HC Deb 19 October 1981 vol 10 cc23-5
Mr. Gordon Wilson (Dundee, East)

I beg to ask leave to move the Adjournment of the House, under Standing Order No. 9, for the purpose of discussing a specific and important matter that should have urgent consideration, namely, the closure of the Robb Caledon shipyard in Dundee. Until recently the shipyard employed more than 1,000 people in Dundee, but in 1979 British Shipbuilders announced its intention to close the yard, so ending a history of major shipbuilding in the River Tay that stretched back over 100 years. As a result of a sustained fight by the work force the yard was kept in business and reinstated as being capable of building ships, although British Shipbuilders preferred other work or the closure of the yard.

Despite the paper promises that were made, but never honoured, by British Shipbuilders, the order book dried up. British Shipbuilders, by voluntary redundancy and a process of attrition, scaled down the work force to just over 250. On 18 September British Shipbuilders sought to close the yard, with compulsory redundancies, but met with resistance from 145 of the men affected, who occupied the yard. It also met resistance from the Confederation of Shipbuilding and Engineering Unions, which objected to the breach of an agreement, known as the Blackpool agreement, which sought to prevent compulsory redundancies from taking place within the shipbuilding industry.

British Shipbuilders is adamant and refuses to budge, despite the difficulties that its actions have caused to the industry and the provocation of industrial trouble. Seventy thousand shipbuilding workers have been involved in large-scale efforts to try to prevent redundancies.

This matter is specific. It relates to the future of the Robb Caledon shipyard and the damage that the actions of British Shipbuilders have caused to the already precarious economy of the city of Dundee. It is important not only because of the involvement of Dundee, but because of the danger to the shipbuilding industry. British Shipbuilders admits that losses are weakening the corporation and impairing job security.

British Shipbuilders has behaved in a discreditable manner. In its treatment of the Robb Caledon yard it has acted in a manner reminiscent of a Victorian coal and iron master. Serious allegations, including the allegation that British Shipbuilders has been a confidence trickster, have been made, and these should be investigated by the House.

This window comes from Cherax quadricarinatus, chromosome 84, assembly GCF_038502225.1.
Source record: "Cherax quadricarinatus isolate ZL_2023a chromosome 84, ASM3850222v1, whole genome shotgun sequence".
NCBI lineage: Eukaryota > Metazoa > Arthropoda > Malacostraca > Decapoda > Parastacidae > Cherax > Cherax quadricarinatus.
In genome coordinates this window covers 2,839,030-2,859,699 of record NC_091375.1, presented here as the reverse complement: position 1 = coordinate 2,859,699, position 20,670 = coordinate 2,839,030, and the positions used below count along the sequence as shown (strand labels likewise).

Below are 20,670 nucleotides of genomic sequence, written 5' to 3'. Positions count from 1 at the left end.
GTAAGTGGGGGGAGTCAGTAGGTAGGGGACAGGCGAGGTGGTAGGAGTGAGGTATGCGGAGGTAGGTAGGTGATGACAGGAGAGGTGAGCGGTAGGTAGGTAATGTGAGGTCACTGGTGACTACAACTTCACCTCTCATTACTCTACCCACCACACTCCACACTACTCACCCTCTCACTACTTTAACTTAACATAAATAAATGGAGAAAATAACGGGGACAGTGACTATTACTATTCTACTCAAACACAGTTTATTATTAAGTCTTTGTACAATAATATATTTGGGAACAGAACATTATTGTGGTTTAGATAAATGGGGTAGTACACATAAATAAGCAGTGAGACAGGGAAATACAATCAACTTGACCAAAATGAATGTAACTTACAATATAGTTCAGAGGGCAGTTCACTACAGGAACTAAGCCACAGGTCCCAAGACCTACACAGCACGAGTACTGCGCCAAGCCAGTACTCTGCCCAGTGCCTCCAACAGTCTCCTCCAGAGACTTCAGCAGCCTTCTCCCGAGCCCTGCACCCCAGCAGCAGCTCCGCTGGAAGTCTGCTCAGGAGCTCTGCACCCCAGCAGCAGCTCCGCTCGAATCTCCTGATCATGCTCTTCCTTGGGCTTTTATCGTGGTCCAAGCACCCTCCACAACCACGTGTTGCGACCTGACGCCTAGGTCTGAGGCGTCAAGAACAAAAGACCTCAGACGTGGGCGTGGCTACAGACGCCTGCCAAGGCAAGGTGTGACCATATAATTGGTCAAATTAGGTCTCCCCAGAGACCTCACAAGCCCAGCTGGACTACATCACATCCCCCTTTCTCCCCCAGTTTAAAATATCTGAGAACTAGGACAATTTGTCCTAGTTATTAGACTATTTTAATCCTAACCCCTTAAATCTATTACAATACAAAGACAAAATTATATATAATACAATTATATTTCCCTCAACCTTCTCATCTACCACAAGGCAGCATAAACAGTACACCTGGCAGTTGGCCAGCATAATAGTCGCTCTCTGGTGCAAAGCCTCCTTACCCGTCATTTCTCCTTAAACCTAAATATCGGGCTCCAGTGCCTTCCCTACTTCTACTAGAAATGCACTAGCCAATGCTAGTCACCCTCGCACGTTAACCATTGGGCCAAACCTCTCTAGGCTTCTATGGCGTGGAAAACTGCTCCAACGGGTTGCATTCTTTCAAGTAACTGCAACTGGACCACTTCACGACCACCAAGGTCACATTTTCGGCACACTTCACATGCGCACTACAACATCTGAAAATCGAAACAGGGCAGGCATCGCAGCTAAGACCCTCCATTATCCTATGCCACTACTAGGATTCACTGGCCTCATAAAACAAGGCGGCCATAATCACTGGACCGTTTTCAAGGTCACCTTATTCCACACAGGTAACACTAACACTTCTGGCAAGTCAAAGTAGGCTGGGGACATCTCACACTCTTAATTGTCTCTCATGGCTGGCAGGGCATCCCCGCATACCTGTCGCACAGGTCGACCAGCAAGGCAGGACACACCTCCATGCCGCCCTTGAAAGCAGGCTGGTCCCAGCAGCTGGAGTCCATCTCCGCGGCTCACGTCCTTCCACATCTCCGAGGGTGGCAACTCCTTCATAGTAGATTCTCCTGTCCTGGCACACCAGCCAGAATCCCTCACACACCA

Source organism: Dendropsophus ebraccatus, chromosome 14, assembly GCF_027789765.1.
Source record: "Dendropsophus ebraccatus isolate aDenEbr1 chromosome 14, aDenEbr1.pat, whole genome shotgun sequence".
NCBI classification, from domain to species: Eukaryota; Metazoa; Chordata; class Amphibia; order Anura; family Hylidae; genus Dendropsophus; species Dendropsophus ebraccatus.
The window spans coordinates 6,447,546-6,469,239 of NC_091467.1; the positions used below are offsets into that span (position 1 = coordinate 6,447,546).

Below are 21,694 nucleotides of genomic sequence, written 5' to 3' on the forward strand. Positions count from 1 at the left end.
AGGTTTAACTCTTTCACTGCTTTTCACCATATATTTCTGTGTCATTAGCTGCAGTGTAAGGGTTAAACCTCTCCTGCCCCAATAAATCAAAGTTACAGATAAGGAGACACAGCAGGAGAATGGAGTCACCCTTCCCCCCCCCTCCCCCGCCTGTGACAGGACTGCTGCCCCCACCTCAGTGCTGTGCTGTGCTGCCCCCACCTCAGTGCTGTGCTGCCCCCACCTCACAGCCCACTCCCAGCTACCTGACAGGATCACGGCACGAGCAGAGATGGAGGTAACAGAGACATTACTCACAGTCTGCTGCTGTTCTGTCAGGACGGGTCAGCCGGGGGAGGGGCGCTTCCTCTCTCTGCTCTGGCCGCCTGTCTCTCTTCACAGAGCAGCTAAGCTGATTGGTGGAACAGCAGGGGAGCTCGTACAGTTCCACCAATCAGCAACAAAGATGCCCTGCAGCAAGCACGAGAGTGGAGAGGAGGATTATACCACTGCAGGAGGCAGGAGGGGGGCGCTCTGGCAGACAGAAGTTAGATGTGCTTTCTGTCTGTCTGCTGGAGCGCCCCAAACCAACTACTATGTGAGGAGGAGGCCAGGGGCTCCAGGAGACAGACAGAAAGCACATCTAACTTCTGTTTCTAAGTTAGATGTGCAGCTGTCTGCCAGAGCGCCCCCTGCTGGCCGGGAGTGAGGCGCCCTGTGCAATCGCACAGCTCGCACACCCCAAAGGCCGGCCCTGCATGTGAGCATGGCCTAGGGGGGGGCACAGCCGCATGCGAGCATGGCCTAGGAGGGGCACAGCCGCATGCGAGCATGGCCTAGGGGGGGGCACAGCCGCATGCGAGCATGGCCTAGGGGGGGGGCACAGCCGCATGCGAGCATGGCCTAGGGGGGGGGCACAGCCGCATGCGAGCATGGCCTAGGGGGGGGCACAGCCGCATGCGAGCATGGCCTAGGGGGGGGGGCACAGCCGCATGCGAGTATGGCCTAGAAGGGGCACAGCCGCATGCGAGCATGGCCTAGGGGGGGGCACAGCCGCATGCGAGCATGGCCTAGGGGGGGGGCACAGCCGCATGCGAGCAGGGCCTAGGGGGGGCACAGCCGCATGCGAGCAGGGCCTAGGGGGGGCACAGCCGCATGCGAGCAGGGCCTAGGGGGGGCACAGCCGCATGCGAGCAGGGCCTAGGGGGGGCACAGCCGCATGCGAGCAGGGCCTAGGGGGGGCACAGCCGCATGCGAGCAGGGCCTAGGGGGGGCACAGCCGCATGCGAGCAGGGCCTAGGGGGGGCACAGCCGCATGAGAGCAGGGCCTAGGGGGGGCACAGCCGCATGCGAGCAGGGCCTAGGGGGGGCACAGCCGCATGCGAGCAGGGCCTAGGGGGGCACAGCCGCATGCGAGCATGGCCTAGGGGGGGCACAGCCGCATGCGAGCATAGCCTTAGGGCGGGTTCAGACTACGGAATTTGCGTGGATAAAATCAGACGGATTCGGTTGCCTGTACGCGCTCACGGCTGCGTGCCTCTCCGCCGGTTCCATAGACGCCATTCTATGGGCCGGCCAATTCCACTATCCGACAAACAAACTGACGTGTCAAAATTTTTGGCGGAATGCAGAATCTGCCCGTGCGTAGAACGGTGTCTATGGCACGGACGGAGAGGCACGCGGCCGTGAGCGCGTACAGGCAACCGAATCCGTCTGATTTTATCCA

The matter is urgent. Although industrial action has been called off, through the intervention of ACAS, the position remains grave for the 145 men leading the fight. I checked with the convenor of shop stewards, Mr. Bob Barty, this morning. He tells me that the men have not been consulted about a possible takeover and know little of what is happening. They look for an honourable settlement and the retention of their jobs. I hope, Mr. Speaker, that your will allow the debate to proceed, to give the House an opportunity to show its concern and also to investigate malpractices on the part of British Shipbuilders.

Mr. Speaker

The hon. Gentleman gave me notice before 12 noon midday that he would seek leave to move the Adjournment of the House for the purpose of discussing a specific and important matter that he thinks should have urgent consideration, namely, the closure of the Robb Caledon shipyard in Dundee". I listened with care to the hon. Gentleman. He was in correspondence with me on the matter during the recess. I have listened with deep concern to his arguments. As the House knows, under Standing Order No. 9 I am directed to take into account the several factors set out in the order but to give no reasons for my decision. I listened with care to the hon. Gentleman and I understand his concern. I have to rule, however, that his submission does not fall within the provisions of the Standing Order and therefore I cannot submit his application to the House.

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